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Author: Subject: Ethyl Perchlorate
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[*] posted on 8-11-2003 at 00:02
Ethyl Perchlorate


Am I the only person to have made Ethyl Perchlorate outside a laboratory? I made it in my Garage!
I used Meyer and Spormann's 1936 preparation by dry distilling Barium ethyl sulphate (also home prepared) and Barium Perchlorate. I translated the text from the German and took heed of their warnings about loosing fingertips etc.
I wore a motorbike helmet, a piece of sheet steel over my torso and twin thick leather gloves and didn't suffer any unexpected explosions!
I've been making explosives on an amateur level for many years but this stuff is just unbelievable! NCl3 and nitroglycerin pale in comparison. A single drop blew a beer can in half, again a single drop heated briefly in a spoon blew a hole through the spoon and out of my hand across the room. The lightest shock is enough to detonate it - I would say its equivalent to NCl3 in sensitivity. I made about 1ml all told but it can't be stored for long as it hydrolyses within about a week.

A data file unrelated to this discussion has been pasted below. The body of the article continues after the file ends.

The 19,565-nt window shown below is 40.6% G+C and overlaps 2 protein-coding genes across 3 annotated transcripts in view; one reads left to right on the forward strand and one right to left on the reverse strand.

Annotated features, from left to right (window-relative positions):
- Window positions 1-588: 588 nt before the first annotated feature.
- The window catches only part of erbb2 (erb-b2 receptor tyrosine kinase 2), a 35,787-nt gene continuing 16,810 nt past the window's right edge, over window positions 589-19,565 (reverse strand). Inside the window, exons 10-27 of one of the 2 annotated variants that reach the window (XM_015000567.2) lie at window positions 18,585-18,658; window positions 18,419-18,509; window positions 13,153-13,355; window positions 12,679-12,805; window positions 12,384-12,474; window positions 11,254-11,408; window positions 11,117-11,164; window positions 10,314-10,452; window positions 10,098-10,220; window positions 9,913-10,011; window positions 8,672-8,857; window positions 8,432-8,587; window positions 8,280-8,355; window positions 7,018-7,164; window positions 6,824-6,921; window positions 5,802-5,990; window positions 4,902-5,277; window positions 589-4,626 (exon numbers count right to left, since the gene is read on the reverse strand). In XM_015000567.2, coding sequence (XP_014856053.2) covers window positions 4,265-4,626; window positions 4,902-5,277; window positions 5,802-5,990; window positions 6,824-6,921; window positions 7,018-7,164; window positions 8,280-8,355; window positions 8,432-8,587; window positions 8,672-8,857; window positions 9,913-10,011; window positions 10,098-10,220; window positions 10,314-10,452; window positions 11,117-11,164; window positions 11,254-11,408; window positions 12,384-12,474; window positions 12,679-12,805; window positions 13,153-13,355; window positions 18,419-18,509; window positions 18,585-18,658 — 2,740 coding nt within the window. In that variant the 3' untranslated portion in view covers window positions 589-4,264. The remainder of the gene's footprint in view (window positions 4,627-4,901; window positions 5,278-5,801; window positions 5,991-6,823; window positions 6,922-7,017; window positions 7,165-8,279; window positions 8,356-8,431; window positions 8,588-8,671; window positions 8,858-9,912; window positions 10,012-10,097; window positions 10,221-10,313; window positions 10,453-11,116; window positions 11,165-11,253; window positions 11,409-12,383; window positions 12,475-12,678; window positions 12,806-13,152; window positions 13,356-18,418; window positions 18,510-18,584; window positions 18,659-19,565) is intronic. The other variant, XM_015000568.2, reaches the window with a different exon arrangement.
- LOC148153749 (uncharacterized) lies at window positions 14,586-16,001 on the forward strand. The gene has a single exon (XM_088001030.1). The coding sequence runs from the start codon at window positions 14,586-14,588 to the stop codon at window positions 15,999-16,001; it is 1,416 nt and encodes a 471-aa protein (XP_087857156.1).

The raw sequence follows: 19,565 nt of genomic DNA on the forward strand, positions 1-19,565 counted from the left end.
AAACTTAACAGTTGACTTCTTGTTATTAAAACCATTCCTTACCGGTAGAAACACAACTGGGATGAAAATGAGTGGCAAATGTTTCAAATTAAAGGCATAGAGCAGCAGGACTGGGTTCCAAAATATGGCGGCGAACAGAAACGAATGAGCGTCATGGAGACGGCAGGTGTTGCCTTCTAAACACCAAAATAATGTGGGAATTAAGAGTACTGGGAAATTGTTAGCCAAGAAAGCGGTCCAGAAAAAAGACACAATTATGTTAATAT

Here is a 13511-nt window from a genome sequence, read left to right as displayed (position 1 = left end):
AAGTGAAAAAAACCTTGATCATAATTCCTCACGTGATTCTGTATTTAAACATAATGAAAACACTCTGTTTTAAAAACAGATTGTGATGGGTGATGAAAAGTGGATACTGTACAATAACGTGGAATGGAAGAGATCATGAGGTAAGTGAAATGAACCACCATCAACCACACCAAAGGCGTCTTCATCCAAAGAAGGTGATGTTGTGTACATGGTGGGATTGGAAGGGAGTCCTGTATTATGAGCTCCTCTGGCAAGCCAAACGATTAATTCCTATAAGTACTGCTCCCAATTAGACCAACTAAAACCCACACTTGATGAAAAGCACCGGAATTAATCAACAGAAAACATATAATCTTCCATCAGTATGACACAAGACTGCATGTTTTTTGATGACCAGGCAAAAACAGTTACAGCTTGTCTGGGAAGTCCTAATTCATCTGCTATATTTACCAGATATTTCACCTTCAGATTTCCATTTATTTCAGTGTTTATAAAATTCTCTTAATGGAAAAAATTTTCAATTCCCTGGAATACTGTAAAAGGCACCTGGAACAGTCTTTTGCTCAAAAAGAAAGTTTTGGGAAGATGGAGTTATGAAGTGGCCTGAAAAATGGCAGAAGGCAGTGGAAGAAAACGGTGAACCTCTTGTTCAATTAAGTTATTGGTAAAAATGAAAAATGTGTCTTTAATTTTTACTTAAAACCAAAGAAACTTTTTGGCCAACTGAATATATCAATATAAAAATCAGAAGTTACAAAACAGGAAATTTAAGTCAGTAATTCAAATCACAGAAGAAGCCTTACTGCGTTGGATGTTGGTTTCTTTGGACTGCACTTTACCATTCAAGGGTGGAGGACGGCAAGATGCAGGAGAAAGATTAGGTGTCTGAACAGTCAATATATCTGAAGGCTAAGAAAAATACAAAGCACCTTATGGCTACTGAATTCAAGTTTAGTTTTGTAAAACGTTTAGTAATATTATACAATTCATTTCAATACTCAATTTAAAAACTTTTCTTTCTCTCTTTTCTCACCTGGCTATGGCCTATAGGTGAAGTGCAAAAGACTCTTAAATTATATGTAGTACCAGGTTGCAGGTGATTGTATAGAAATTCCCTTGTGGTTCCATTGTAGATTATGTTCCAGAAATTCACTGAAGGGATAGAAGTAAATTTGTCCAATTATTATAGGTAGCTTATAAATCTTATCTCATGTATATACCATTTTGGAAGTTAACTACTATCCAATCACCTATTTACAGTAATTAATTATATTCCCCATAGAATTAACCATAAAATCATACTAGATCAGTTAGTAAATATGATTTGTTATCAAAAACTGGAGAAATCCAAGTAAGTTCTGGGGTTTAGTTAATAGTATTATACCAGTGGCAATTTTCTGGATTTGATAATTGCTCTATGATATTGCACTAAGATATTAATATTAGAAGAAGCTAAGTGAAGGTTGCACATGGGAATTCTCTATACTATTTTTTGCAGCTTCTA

Fascinating stuff - I agree with them about its explosive violence, nothing I've ever made comes close! I should point out I'm an insane but trained professional chemist so don't recommend anyone has a go-I'll forward the translation to anyone who wants it though!
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[*] posted on 8-11-2003 at 06:13


holy SHIT

youre a nut, alkyl perchlorates, NCl3, damn.

thats awesome though, thats jsut amazeing, the power. glad to hear you didnt get any unwanted explosions. thanks for shareing your experiances, its greatly apreciated.

edit: got pics? i owuld love to see a pic ofthe spoon or whateve else. if you cant provie a pic can you please provide some measuremeants of the hole and thicknessof the spoon, and the nature of the hole?